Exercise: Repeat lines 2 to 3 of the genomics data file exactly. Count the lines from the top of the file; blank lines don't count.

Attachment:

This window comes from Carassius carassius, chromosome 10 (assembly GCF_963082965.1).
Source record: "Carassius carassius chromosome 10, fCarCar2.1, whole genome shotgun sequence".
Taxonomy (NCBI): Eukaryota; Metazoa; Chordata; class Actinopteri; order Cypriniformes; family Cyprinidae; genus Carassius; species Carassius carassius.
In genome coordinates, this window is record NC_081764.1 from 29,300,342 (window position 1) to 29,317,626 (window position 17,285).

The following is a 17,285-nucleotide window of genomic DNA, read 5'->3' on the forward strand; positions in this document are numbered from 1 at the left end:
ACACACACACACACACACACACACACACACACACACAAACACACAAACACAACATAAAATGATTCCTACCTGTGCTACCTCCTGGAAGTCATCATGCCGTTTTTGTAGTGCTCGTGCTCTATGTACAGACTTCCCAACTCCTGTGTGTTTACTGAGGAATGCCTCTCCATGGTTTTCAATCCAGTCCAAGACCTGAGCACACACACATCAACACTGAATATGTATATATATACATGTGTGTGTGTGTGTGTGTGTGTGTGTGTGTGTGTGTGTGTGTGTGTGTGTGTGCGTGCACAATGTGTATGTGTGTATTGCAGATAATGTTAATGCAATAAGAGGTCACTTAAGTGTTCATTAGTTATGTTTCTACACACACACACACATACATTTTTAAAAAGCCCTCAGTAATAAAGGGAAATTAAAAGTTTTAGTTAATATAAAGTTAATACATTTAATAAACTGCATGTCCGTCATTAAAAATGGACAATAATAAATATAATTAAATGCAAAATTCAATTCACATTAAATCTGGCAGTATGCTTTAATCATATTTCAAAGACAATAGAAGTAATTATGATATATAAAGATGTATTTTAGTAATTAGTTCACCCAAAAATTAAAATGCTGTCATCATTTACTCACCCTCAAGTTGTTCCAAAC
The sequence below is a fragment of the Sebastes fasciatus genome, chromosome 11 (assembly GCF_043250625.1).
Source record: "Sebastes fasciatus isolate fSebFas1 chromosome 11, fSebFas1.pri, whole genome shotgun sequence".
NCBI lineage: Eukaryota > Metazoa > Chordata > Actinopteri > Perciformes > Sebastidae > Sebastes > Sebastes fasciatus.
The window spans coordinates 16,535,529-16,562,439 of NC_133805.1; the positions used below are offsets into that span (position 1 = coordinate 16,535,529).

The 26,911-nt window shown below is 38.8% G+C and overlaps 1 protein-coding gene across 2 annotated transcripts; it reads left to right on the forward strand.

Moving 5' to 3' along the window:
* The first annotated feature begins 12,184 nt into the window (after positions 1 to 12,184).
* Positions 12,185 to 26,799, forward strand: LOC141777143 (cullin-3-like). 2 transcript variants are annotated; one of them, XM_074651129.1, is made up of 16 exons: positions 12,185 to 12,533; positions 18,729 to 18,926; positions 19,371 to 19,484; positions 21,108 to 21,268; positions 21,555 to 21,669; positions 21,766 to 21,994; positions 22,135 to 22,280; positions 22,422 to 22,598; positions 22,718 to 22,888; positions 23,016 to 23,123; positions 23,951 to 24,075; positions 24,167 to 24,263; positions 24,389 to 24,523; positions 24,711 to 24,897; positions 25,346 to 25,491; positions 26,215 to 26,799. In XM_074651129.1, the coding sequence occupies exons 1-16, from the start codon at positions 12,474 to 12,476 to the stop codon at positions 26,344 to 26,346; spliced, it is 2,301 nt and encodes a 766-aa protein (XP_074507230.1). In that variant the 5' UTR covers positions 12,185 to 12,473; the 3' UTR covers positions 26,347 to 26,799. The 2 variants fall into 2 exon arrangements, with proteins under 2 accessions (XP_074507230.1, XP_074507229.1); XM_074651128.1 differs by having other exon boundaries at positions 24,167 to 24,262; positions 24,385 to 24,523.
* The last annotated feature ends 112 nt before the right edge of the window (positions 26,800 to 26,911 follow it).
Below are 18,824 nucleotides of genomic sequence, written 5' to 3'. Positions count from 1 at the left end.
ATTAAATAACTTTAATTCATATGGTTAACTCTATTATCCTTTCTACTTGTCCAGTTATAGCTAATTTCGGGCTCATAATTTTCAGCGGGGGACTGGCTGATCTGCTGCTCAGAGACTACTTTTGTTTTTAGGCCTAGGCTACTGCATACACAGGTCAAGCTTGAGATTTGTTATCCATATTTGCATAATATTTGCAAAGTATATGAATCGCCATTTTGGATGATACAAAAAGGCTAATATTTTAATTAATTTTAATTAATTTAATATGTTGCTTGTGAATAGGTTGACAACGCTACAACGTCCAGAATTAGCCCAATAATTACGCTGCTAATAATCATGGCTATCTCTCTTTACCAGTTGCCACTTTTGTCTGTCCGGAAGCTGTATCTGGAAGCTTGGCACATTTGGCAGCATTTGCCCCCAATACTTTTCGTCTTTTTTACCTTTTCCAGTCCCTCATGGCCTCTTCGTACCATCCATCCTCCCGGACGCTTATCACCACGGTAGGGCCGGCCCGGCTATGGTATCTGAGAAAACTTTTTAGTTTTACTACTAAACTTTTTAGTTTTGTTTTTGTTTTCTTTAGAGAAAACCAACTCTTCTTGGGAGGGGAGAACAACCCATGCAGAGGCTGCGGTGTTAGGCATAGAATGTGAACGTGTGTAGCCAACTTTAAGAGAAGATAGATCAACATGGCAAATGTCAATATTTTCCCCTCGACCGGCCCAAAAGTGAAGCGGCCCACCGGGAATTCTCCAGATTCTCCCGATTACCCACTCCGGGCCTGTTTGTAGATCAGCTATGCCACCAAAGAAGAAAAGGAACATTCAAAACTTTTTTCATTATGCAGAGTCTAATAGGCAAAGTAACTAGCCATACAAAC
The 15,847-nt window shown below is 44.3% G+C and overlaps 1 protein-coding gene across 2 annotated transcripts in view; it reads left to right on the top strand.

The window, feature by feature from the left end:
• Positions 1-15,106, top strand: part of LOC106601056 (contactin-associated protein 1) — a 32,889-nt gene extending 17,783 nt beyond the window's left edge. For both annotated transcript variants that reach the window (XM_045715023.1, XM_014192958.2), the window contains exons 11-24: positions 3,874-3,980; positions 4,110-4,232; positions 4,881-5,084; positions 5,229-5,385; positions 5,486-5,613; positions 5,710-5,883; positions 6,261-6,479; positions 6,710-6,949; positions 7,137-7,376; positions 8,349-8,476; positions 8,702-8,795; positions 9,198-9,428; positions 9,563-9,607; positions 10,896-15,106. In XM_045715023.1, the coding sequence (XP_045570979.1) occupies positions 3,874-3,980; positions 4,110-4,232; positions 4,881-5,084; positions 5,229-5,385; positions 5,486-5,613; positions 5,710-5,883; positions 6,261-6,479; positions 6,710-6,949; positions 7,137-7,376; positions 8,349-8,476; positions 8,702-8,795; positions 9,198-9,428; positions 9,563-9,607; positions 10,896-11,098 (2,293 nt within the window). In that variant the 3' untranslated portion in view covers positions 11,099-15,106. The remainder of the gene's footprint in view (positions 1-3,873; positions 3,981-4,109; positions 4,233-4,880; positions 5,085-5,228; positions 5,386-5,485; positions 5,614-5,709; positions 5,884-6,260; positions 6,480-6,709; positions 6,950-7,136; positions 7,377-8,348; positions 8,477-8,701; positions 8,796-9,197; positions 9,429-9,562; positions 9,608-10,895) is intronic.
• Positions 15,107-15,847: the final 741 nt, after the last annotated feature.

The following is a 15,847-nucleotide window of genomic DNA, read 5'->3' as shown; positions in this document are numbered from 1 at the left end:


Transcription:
Source record: "Carassius carassius chromosome 10, fCarCar2.1, whole genome shotgun sequence".
Taxonomy (NCBI): Eukaryota; Metazoa; Chordata; class Actinopteri; order Cypriniformes; family Cyprinidae; genus Carassius; species Carassius carassius.